Movies

The Best Original Streaming Movies Of 2018

UPROXX/Netflix/AmazonPrime

Your friendly neighborhood multiplexes and art-house theaters still reign superior for the movie-watching experience. There’s no debating that assertion, but times are indeed changing, and as the streaming wars further inflame, Netflix and Amazon are ratcheting up their content coffers in terms of quantity and quality. As such, both services (but mostly Netflix) are offering movies that might land in Oscar territory this year and/or are simply damn enjoyable movies that you wouldn’t want to miss. So while you can and should absorb our overall Best Movies Of 2018 list that focuses upon theatrical releases, this list honors the ongoing transformation of the internet landscape from former cinematic dumping-ground status to a place where great films increasingly land for the first time.

This was a fine year for original streaming movies, given that superb film festival offerings were snatched up by both Netflix and Amazon, and these services are also producing quality titles on their own. And although some people were lucky enough to catch limited theater screenings of these movies, most folks will be streaming them. Yes, Netflix offerings do vastly outnumber Amazon’s fare on this list (while Hulu’s still focusing on original TV), and this list veers wildly in terms of genre and what you’d normally expect on a year-end list. Yet all of these movies deserve consideration for your queues, in no particular order.

Netflix

The Ballad of Buster Scruggs

I wrote what I thought was one of my better film reviews this year about Buster Scruggs, and then a friend casually described it as the “Oops, all berries” Coen Brothers movie, and I wanted to punch him because that’s exactly right. If you ever wanted to see all of the Coens’ storytelling tics, favored themes, and consistent fascinations in one movie, The Ballad of Buster Scruggs is for you. This one has it all — mortality, folk music, archaic vernacular, fluffy pets as harbingers of evil, Tom Waits — everything! Or, as a brave man (me) once put it: It feels like the Coens are trying to delve into the oldest stories we tell about ourselves in order to understand what we are, using a collective consciousness as a balm to the anxiety over mortality that underpins almost all their work. – Vince Mancini

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Netflix

First Match

This movie turned out to be one of my favorite overall watches (streaming or theatrical) of the year. Yet initially, I was skeptical about the premise — a teenage girl attempts to win the attention and approval of her deadbeat, ex-con father by joining the boys’ wrestling team at school. This seemed a little insulting at best (daddy issues in 2018? no thank you), and we’ve all seen underdog sports stories played into oblivion. Yet I was soon swept into Elvire Emanuelle’s performance. She fiercely dazzles as Mo, who pinballs between foster homes until finding purpose on the mat, while Sketchy Bio Dad (Yahya Abdul-Mateen II) has different designs on her talents, tempting her into the world of bare-knuckled brawling. You may yearn to look away from a few of these bruising fight scenes but fail, as Abdul-Mateen’s charismatic ways will show you exactly why Mo has to fight so hard to find her own truth. It’s a bloody and unyielding film, full of breath-holding moments, and it’s a showcase for two compelling talents. – Kimberly Ricci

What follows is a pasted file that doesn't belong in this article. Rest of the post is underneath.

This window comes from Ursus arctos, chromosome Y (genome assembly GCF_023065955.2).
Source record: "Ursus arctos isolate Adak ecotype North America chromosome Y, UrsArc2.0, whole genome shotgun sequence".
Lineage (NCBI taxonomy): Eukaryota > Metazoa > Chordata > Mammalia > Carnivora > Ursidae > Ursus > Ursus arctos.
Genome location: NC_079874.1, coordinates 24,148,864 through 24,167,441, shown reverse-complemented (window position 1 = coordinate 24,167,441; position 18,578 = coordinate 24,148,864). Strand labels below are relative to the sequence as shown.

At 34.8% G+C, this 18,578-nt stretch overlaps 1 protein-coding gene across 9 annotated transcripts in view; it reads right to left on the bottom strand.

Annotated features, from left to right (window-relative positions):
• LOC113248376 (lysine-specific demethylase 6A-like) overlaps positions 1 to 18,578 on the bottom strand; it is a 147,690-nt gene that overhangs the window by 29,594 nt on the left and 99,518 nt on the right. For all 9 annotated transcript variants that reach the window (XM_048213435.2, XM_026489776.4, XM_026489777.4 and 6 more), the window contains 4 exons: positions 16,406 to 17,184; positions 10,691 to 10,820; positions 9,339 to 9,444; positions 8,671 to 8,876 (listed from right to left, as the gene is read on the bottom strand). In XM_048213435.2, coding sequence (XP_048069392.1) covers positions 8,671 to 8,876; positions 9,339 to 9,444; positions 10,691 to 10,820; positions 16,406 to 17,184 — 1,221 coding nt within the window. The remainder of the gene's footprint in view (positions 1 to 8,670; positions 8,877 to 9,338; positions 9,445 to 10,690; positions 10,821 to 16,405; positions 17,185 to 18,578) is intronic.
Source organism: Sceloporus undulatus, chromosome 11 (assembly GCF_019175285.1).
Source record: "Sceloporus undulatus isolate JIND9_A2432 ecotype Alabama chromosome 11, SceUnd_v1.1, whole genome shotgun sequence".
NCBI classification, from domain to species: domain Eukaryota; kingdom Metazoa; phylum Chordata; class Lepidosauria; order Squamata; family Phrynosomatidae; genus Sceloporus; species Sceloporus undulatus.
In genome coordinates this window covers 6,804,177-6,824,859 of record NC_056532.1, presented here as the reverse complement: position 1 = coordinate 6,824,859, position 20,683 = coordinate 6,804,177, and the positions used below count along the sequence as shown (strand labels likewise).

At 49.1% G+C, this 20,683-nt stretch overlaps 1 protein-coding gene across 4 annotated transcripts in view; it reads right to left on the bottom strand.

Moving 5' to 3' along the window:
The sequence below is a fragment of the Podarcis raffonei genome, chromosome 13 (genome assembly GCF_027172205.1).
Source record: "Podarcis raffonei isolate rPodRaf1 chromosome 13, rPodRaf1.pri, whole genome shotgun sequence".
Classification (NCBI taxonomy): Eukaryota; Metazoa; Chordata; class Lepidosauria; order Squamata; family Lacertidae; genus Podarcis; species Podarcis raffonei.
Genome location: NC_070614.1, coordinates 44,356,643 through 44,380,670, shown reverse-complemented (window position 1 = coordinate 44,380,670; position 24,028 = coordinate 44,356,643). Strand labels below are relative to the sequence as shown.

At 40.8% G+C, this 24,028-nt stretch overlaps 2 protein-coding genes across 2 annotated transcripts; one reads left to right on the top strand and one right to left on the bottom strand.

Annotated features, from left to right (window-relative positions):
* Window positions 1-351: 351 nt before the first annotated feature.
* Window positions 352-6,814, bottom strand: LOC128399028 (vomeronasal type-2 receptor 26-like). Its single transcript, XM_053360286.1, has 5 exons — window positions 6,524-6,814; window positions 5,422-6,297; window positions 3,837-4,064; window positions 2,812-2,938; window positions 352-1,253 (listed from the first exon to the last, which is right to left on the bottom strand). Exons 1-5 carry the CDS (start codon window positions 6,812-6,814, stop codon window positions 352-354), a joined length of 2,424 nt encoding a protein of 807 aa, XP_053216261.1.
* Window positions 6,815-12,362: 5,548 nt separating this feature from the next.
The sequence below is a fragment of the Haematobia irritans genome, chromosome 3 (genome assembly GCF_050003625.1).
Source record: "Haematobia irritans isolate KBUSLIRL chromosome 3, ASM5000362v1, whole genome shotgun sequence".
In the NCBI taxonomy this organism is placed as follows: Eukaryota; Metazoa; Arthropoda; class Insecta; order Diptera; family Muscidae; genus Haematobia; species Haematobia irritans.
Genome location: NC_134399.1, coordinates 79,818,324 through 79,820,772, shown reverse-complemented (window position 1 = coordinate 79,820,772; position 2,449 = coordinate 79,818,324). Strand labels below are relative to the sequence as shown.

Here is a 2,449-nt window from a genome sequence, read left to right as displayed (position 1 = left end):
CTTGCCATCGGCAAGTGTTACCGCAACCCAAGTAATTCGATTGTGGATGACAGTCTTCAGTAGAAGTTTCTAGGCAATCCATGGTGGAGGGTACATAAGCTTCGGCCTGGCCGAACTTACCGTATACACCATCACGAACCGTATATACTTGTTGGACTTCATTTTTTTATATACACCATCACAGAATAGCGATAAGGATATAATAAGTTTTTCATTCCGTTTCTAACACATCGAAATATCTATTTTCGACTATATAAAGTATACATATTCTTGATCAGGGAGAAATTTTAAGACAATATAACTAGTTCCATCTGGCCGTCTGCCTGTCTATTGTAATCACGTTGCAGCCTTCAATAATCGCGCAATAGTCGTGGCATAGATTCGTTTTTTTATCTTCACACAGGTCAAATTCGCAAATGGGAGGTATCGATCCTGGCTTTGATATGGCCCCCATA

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Neflix

Roma

If handled correctly, Netflix will have their first Best Picture Oscar nominee with Roma. I have no doubt about that. Netflix has given small theatrical runs to films before – last year Mudbound got a small, limited run and picked up some nominations but didn’t get the Best Picture nomination it deserved – but I hope they reconsider for Roma. This is a gorgeous movie, meticulously shot, that deserves and commands your full attention. I do worry, at home, on Netflix, some of that might be lost. And I’m not even a purist when it comes to this kind of thing. I’m not a “sanctity of the movie theater” person. I realize with my profession I see movies in the best of possible conditions and that the real movie theater experience has become kind of lousy. But Roma is a special movie that needs that all-encompassing experience. Alfonso Cuarón has made yet another movie that will transport you to another time and place. You will feel like you’re living it. I really hope you get to experience it like I did. – Mike Ryan

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Amazon

Don’t Worry, He Won’t Get Far on Foot

Joaquin Phoenix will crush your heart and rebuild it afresh with his portrayal of quadriplegic, alcoholic cartoonist John Callahan. Gus Van Sant’s biopic descends into the darkest depths after Callahan’s fateful accident, one that pushed him to rock bottom several times. In turn, Phoenix portrays a shell of a man with nothing left to lose, one whose struggles and unique perspective propelled him to champion irreverent and politically incorrect humor, while often reveling in macabre and otherwise untouchable subjects. He’s bolstered by a stellar supporting cast, including a mad-dog Jack Black, as the partygoer on a different path than Callahan, and Rooney Mara, as his physical therapist with whom he shares a special bond. However, Jonah Hill seals the deal with a magnetic performance as an AA sponsor with an unconventional approach. In other words, come for the celebration of Callahan’s life, keep streaming for the rise of the Phoenix and Jonah Hill cutting a rug. – Kimberly Ricci

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Netflix

The World Is Yours

Francois (Karim Leklou) is a Moroccan-French drug dealer essentially born into the underworld, thanks to his con artist mom (Isabelle Adjani), who dreams of going straight and becoming a popsicle distributor. The World Is Yours is the story of Francois making good. The World Is Yours, from director Roman Gavras, is as funny and visually dazzling as a Guy Ritchie movie, but also less gimmicky, and with better acting. Vincent Cassel, who we usually see as a villain or an intense Gallic lover, here plays Francois’s dopey, Illuminati-obsessed stepfather. (It might be his finest role.) There’s plenty of political satire there if you want to see it — about the migrant crisis, about the Europe’s debate over multiculturalism — but even if you missed all of it, The World Is Yours would still be an action-packed comedic romp. – Vince Mancini